When life seems to not be meeting your expectations, take a moment to look around and try to figure out what God might be up to. Don’t quit and don’t get angry. Realize that God has a plan for your life and that He is working to accomplish His will in you and through you. Trust Him and trust His plan.

Yesterday I preached at Spring Baptist Church (video will be on later this week) from Acts 16:6-10, where Paul and Silas are seeking God’s will as they embark on Paul’s second missionary journey. They try to go to Asia, then to Bithynia and end up in Troas where Paul has a vision of a Macedonian man asking them to bring the gospel to Macedonia.

It occurred to me in between services that there was one question I hadn’t talked about in the first service. I addressed it briefly in the second one and I thought I’d throw out some thoughts on it here: Why didn’t God just give Paul the vision to begin with instead of letting them walk around the desert for a couple of weeks?

This is a question most of us ask when we are searching for God’s will. We just want God to give us the directions now, show us the road map and we’ll get on our way. But most often the process of finding His will is a journey, not a moment.

I can’t say I know the answer to the question, but I can think of some possibilities:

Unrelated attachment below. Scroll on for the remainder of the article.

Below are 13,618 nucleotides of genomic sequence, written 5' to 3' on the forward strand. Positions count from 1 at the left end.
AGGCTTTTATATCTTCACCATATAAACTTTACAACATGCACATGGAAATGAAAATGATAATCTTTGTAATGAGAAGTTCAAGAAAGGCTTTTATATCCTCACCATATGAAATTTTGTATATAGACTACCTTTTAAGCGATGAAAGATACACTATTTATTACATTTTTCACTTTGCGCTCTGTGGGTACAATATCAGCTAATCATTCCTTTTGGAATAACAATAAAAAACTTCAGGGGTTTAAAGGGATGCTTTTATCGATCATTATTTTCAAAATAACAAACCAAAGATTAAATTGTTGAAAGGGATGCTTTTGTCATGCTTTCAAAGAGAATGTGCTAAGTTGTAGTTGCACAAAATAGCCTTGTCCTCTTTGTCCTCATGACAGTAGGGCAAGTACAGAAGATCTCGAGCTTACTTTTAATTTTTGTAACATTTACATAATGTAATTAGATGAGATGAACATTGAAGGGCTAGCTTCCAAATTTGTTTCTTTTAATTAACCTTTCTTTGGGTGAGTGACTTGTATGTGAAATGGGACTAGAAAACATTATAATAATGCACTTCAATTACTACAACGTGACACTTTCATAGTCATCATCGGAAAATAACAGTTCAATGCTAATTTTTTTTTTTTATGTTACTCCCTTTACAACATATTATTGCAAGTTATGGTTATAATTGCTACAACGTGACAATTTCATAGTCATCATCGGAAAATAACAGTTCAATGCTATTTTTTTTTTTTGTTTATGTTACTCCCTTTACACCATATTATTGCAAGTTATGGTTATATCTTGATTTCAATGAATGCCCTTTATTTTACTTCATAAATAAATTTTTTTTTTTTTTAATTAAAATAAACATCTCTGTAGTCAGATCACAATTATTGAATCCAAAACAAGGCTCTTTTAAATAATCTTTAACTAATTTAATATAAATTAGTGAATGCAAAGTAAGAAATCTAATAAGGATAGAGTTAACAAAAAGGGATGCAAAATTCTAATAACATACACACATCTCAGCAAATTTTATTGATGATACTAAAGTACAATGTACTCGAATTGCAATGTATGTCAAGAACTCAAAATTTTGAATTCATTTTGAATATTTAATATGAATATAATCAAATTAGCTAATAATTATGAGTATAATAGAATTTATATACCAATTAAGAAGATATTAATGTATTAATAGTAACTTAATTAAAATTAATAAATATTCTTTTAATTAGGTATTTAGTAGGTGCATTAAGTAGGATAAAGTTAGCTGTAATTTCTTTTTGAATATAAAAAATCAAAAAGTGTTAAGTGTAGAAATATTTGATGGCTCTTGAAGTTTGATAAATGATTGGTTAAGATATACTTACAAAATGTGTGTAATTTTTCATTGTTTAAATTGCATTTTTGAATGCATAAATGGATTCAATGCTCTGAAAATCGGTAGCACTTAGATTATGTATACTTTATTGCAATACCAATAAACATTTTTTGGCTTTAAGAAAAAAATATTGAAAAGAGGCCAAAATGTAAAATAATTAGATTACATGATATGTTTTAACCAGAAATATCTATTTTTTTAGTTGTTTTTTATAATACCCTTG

1. The search forced Paul to seek God and not rely merely on his past experience.
2. Paul’s call was going to be so dramatically different that the Lord had to get Paul in the right spot to be ready to listen.
3. Paul’s experience was as much for Silas, and maybe us, as it was for Paul. We needed to see the lesson found in the journey of Paul. So maybe it wasn’t about Paul at all, but about us.

I’m sure there are other reasons but these are a few I thought of this morning.


Jesus brings truth serum to challenge the self-deception and to deliver you from your bondage. The reality, Jesus says, is that everyone who commits sin (which means all of us since we are all sinners) is a slave or in bondage to sin. It doesn’t matter who your parents are or how far back you may trace your spiritual lineage, you are responsible for your own life and your own sin. You have no righteous insulation from sin because your parents were good people or because Abraham is your ancestor.

The act of committing sin reveals that the one doing the act is under the power and authority of sin. The word “commits” is a present tense verb. In Greek, the written language of the New Testament, a present tense verb describes current and continual action. It could be translated, “keeps on committing.” Jesus is describing a person who continues to commit sin without regret or repentance. The Pharisees thought themselves to be free, but they were in spiritual bondage to sin.

When you are in bondage to sin you are living under the influence of your rebellious human nature. Your worldview is affected by human intuition apart from the truth of God. Your way of responding to the world is determined by selfish motives, not by the fruit of the Spirit. Your reaction to crisis situations and conflict is defensive and focused on self-preservation instead of with godly wisdom and humility. A person who is in bondage to sin doesn’t realize they are held prisoner. You act as everyone around you acts. You respond based on the advice of your peers. Their actions are accepted and endorsed by others because all are in slavery to sin, so everyone around you is living the same way.